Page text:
Google introduced its Android One program earlier this year, which focuses on building budget-friendly, solid quality smartphones for the developing world. Back then, the search giant made it pretty clear that, with help from manufacturers, it wanted to create a big splash in emerging markets — such as India, where the first Android One devices were revealed last month. But a rumor suggests Google’s next step is to build what it couldn’t buy when it lost out on messaging king WhatsApp to Facebook. The Economic Times, a trusted Indian news outlet, is now claiming the company from Mountain View has started working on a messaging app of its own that will head to emerging markets first, before potentially launching elsewhere.
Citing sources familiar with Google’s plans, The Economic Times says the purported service will “likely” launch in 2015, noting that it’s still in the early stages of development. One key way it might differ from the existing Hangouts service is that it wouldn’t require a Google account to login, and unlike WhatsApp, it would be entirely free to use. Hooking the service up to Gmail may have helped Google get messaging users in the US, but competing with Whatsapp and its ilk (WeChat, Line, Viber) may require more flexibility and support for different devices.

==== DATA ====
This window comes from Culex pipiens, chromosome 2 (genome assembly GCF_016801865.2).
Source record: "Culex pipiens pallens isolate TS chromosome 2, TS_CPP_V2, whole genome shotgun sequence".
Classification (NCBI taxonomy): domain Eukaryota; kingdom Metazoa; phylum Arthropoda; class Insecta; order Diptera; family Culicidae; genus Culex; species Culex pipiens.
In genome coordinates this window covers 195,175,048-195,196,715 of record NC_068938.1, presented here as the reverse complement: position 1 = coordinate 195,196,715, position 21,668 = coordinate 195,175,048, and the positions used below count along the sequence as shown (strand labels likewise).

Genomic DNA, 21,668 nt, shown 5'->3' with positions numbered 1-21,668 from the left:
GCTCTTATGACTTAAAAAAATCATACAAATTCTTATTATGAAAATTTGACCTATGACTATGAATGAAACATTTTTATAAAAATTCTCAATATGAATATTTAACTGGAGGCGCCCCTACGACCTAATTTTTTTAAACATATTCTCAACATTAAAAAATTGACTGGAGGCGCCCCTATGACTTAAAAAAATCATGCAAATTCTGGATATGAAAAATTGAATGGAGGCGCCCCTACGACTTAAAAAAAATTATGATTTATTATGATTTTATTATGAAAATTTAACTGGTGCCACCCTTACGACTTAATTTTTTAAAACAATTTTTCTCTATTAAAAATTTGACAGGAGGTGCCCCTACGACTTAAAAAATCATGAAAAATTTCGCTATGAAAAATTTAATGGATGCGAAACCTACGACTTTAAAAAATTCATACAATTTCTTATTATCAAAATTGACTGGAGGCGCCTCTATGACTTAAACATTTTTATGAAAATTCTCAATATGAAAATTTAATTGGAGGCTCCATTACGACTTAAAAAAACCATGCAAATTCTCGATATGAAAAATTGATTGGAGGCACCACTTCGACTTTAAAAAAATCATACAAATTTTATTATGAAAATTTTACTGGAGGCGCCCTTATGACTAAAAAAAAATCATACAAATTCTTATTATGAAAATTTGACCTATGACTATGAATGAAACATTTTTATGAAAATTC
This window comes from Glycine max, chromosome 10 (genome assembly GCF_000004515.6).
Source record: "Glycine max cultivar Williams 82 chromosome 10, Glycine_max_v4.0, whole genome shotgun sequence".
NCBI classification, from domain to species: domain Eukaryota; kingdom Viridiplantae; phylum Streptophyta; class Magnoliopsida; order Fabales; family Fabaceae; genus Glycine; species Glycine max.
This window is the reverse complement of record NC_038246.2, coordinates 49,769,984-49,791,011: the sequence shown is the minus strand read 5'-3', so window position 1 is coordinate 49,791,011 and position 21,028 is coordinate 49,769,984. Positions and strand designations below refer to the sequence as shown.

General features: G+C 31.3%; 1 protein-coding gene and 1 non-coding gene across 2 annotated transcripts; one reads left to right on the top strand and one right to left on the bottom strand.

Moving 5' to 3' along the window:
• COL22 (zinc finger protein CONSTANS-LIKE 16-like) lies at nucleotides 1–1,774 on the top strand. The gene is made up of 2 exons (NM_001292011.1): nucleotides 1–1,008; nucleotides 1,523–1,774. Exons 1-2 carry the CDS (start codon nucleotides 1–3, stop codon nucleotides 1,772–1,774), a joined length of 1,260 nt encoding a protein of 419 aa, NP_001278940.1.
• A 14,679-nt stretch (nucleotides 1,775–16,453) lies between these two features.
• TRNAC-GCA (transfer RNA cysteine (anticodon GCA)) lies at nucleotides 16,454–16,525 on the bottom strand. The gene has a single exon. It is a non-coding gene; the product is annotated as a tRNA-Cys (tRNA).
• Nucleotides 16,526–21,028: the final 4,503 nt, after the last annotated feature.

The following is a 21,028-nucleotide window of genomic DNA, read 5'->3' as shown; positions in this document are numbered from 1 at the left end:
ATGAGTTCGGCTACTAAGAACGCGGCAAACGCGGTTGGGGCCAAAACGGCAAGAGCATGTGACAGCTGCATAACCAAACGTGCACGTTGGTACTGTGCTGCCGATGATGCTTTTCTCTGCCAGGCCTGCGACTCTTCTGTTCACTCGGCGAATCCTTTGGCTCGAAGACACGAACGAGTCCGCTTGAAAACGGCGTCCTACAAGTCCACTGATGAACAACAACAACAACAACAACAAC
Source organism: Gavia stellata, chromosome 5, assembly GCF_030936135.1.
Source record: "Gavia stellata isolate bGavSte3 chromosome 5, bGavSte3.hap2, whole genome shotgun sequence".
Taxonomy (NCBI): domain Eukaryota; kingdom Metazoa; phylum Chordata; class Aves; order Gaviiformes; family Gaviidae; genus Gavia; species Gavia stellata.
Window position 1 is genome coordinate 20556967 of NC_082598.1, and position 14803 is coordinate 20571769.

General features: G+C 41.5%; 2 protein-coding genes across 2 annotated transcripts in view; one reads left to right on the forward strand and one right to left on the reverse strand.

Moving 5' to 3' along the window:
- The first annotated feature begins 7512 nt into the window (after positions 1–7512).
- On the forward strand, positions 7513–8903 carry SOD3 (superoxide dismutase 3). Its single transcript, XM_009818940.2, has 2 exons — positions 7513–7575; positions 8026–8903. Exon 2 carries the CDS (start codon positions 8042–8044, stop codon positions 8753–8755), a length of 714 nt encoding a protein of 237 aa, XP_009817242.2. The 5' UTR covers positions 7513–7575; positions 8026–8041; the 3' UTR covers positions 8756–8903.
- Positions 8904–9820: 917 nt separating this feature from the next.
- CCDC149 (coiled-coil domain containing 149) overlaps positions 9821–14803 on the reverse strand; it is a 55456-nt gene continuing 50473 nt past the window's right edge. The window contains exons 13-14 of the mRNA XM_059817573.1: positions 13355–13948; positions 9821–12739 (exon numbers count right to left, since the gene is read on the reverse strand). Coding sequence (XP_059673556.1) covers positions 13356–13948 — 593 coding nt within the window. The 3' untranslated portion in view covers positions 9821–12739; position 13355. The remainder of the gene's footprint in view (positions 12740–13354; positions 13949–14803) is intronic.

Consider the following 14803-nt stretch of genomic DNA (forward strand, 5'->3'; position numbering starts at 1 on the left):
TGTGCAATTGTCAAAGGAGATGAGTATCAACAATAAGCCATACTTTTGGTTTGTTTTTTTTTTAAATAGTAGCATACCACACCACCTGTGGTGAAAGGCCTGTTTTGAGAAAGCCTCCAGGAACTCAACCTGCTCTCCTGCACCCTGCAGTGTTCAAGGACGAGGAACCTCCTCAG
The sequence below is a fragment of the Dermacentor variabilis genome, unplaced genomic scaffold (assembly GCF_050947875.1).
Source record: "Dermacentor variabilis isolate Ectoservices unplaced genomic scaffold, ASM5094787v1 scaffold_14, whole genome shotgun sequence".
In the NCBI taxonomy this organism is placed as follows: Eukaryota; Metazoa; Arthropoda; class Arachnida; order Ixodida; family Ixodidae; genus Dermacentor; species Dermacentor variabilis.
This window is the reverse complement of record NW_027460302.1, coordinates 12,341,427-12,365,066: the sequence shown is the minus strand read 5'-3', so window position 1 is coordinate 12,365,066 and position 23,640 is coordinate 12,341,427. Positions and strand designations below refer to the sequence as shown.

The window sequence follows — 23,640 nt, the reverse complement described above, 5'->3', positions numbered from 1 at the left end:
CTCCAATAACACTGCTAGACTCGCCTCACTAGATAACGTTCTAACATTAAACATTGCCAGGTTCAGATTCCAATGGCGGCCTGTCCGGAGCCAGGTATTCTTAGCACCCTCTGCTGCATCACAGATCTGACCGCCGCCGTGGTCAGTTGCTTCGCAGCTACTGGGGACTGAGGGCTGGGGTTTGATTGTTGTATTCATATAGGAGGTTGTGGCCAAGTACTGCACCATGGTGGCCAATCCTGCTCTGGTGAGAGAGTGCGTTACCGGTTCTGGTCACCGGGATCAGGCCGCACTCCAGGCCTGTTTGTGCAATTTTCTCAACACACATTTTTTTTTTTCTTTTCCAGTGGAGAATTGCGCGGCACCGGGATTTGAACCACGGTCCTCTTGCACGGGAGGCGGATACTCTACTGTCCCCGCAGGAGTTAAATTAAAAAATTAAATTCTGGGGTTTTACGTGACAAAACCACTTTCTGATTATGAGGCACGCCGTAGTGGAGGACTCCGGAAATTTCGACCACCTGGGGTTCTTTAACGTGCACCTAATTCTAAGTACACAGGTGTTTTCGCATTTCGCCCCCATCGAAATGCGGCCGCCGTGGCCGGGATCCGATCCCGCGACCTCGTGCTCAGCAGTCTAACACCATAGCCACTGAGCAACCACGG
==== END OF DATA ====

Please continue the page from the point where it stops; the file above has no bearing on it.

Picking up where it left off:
Filed under: Cellphones, Internet, Software, Mobile, Google
Source: The Economic Times